We initially attempted the 3C assay in the mouse whole kidney and kidney primary cells. Despite our efforts, we could not get the 3C assay to work reliably and it will require further optimization for detecting the DNA-DNA interactions in the mouse kidney. However, we were successful in detecting the long range genomic interactions using HK-2 cells, which is our chosen cell culture model. Various combinations of primer sets were used to amplify the possible DNA interacting regions (Fig 10A). The PCR product obtained with primer pairs F4 and R5 confirmed an interaction between regions C and A of the MOGAT1 promoter (Fig 10B). Similarly PCR products with primer pairs F2 and R5 confirmed an interaction between regions E and A (Fig 10B). Genomic region F interacts with two regions: A and D. Similarly, region A, which contains the PPARα sites, interacts with the three regions C, E and F. All the PCR products obtained were sequenced to verify the predicted sequence. How these interactions are brought about, or the sequence in which these interactions occur, is still unclear. These interactions suggest that the PPARα site present in the region A was most active and formed more loops with the distant upstream regions compared to other PPARα sites.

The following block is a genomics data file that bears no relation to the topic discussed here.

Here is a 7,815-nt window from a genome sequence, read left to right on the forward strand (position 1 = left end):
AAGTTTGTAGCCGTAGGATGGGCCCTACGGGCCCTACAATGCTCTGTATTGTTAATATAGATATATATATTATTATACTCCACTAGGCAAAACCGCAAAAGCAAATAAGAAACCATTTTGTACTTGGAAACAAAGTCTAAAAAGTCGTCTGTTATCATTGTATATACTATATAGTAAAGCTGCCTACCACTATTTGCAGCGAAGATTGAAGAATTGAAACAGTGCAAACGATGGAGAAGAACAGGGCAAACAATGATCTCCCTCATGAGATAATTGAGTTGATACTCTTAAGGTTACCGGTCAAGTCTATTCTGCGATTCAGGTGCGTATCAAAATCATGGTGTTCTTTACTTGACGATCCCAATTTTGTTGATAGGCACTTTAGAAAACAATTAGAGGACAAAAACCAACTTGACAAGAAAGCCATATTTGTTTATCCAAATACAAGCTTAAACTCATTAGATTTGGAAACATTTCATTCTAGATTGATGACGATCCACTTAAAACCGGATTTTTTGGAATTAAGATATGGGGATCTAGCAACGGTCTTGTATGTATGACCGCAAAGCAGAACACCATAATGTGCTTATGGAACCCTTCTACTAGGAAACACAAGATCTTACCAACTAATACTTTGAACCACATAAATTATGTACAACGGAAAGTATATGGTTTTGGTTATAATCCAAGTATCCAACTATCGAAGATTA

A. Schematic of the ~20 kb region of the MOGAT1 promoter drawn to scale showing BglII sites (yellow triangles) and PPRE sites (filled circles). The DNA fragments formed after BglII digestion are marked as A, B, C, D and E. B. DNA fragments from crosslinked and un-crosslinked samples were amplified using primer pairs shown in panel A and analyzed on a 2% agarose gel. C. Schematic for various DNA-DNA interactions which were further confirmed by sequencing. D-E. RT-qPCR analysis of the five DNA-DNA interactions in the presence of WY16463 (PPARα agonist) and GW6471 (PPARα antagonist). Dots represent individual experiments and bars represent the mean from three independent experiments.